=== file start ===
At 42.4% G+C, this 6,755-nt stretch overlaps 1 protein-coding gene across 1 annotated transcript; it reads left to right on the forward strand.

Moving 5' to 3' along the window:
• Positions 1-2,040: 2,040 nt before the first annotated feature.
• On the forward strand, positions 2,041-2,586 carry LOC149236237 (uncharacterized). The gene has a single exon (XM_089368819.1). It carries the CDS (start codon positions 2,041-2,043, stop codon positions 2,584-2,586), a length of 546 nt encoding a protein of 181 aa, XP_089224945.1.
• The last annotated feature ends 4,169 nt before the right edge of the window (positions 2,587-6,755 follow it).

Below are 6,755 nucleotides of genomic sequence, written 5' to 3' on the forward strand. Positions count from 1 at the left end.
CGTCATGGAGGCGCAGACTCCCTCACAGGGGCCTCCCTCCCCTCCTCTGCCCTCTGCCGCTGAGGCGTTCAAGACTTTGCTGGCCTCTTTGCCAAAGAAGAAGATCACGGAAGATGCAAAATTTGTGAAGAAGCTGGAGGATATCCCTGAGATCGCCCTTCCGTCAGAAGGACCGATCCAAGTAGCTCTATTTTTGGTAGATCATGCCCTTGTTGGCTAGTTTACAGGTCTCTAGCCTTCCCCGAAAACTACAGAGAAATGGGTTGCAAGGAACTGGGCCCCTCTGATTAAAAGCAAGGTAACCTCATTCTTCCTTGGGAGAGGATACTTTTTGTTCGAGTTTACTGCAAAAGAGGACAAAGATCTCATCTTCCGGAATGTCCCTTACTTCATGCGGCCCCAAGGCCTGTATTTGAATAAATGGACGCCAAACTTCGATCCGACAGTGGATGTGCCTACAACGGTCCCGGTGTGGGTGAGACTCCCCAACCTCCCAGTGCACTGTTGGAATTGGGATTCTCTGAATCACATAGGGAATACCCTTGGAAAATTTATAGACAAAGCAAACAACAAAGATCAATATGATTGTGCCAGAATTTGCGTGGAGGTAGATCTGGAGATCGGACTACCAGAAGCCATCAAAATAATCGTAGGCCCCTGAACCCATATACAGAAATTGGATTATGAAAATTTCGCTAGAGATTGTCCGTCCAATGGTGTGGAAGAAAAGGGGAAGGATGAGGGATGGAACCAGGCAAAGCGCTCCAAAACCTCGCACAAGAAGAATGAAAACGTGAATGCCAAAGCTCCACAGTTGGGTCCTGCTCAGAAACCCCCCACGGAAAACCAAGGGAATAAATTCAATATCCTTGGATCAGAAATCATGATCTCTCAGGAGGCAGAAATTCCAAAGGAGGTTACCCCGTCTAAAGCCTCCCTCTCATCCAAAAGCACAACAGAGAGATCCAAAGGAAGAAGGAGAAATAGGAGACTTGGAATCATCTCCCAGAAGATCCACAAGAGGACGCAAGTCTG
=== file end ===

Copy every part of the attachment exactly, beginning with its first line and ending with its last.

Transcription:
At 42.4% G+C, this 6,755-nt stretch overlaps 1 protein-coding gene across 1 annotated transcript; it reads left to right on the forward strand.

Moving 5' to 3' along the window:
• Positions 1-2,040: 2,040 nt before the first annotated feature.
• On the forward strand, positions 2,041-2,586 carry LOC149236237 (uncharacterized). The gene has a single exon (XM_089368819.1). It carries the CDS (start codon positions 2,041-2,043, stop codon positions 2,584-2,586), a length of 546 nt encoding a protein of 181 aa, XP_089224945.1.
• The last annotated feature ends 4,169 nt before the right edge of the window (positions 2,587-6,755 follow it).

Below are 6,755 nucleotides of genomic sequence, written 5' to 3' on the forward strand. Positions count from 1 at the left end.
CGTCATGGAGGCGCAGACTCCCTCACAGGGGCCTCCCTCCCCTCCTCTGCCCTCTGCCGCTGAGGCGTTCAAGACTTTGCTGGCCTCTTTGCCAAAGAAGAAGATCACGGAAGATGCAAAATTTGTGAAGAAGCTGGAGGATATCCCTGAGATCGCCCTTCCGTCAGAAGGACCGATCCAAGTAGCTCTATTTTTGGTAGATCATGCCCTTGTTGGCTAGTTTACAGGTCTCTAGCCTTCCCCGAAAACTACAGAGAAATGGGTTGCAAGGAACTGGGCCCCTCTGATTAAAAGCAAGGTAACCTCATTCTTCCTTGGGAGAGGATACTTTTTGTTCGAGTTTACTGCAAAAGAGGACAAAGATCTCATCTTCCGGAATGTCCCTTACTTCATGCGGCCCCAAGGCCTGTATTTGAATAAATGGACGCCAAACTTCGATCCGACAGTGGATGTGCCTACAACGGTCCCGGTGTGGGTGAGACTCCCCAACCTCCCAGTGCACTGTTGGAATTGGGATTCTCTGAATCACATAGGGAATACCCTTGGAAAATTTATAGACAAAGCAAACAACAAAGATCAATATGATTGTGCCAGAATTTGCGTGGAGGTAGATCTGGAGATCGGACTACCAGAAGCCATCAAAATAATCGTAGGCCCCTGAACCCATATACAGAAATTGGATTATGAAAATTTCGCTAGAGATTGTCCGTCCAATGGTGTGGAAGAAAAGGGGAAGGATGAGGGATGGAACCAGGCAAAGCGCTCCAAAACCTCGCACAAGAAGAATGAAAACGTGAATGCCAAAGCTCCACAGTTGGGTCCTGCTCAGAAACCCCCCACGGAAAACCAAGGGAATAAATTCAATATCCTTGGATCAGAAATCATGATCTCTCAGGAGGCAGAAATTCCAAAGGAGGTTACCCCGTCTAAAGCCTCCCTCTCATCCAAAAGCACAACAGAGAGATCCAAAGGAAGAAGGAGAAATAGGAGACTTGGAATCATCTCCCAGAAGATCCACAAGAGGACGCAAGTCTG